By Cheryl Conway
September is a time for change like with the leaves turning colors getting ready to fall and kids starting their new school year.
With Judaism, it is the “season that is the engine that propels and guides the journey that is the coming year,” says Rabbi Yaacov Shusterman, director of the Chabad Jewish Center in Flanders. The High Holidays typically fall in September/October time frame with Rosh Hashana known as the Jewish New Year, Sept. 10-11 this year; followed by Yom Kippur: The Holiest Day of the Year, Sept. 18-19.
It is a busy time for the Shustermans, 42, and his wife Fraida, 41, with the services they provide at Flanders Crossing Recreation club house open to all wanting to observe the holiday in prayer and song, as well as the st
art of their Hebrew School program and building their Sukka or outdoor hut in their backyard in preparation of the week long holiday of Sukkot held eight days after Yom Kippur; this year Sept. 24-Sept. 30; that commemorates God’s protection of ancestors after their exodus from Egypt.
During the High Holiday services, no membership fees or tickets are required, nor affiliation necessary, but they do accept sponsors and donations. Traditional an
d inspirational services in a warm and friendly atmosphere are provided along with Hebrew and English
prayer books, sounding of the Shofar, singing from a cantor as well as a children’s program and service.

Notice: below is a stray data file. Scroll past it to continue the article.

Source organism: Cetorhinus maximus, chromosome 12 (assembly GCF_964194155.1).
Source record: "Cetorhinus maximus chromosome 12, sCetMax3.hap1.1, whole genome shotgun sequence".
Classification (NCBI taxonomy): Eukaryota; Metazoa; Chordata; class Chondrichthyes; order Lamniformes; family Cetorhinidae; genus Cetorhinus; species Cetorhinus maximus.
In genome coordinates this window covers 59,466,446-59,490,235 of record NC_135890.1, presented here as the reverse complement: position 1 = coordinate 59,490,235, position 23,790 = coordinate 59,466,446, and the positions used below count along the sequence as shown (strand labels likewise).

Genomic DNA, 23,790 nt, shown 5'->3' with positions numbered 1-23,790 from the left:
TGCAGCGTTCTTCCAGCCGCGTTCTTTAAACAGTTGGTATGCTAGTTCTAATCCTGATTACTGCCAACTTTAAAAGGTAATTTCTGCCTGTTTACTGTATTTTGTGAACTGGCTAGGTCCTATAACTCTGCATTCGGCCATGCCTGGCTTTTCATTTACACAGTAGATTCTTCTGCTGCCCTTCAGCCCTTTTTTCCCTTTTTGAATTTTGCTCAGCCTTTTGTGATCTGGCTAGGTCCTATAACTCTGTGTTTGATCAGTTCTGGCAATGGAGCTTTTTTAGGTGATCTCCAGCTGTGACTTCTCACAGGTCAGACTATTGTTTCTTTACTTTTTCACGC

When asked about the number of active members, the Shustermans do not provide an official number as the rabbi says “All Jews are members!”
He says, “Active has so many different meanings beca
use we visit Jewish residents and businessmen in the area, and although they might not come to services, they are active members on our part. Our “membership” consists of Jews from Warren Cou
nty, Long Valley, and Chester. Many are from Mt. Olive.
“We have gotten to know many more people over the years!” says the rabbi. “It has definitely grown!”
The other closest chabad centers are the Chabad of Randolph, Chabad of Sparta and Chabad of Rockaway, says the rabbi.
Since 2004, the Shustermans have been living in Flanders and running the chabad. During the past 14 years they have been reaching out to more and more Jewish people encouraging them to embrace their Judaism.
“We had been in touch with our Regional Director, Rabbi Asher Herson from the Chabad in Rockaway, about opening up a center in the area,” explains Shusterman. “
He suggested we come here because there hadn’t yet been a Chabad
Center established in Western Morris County.”
Before coming to Flanders they lived in Brooklyn and both worked as teachers, says Fraida Shusterman.
The chabad has definitely made an impact over the years in the local area.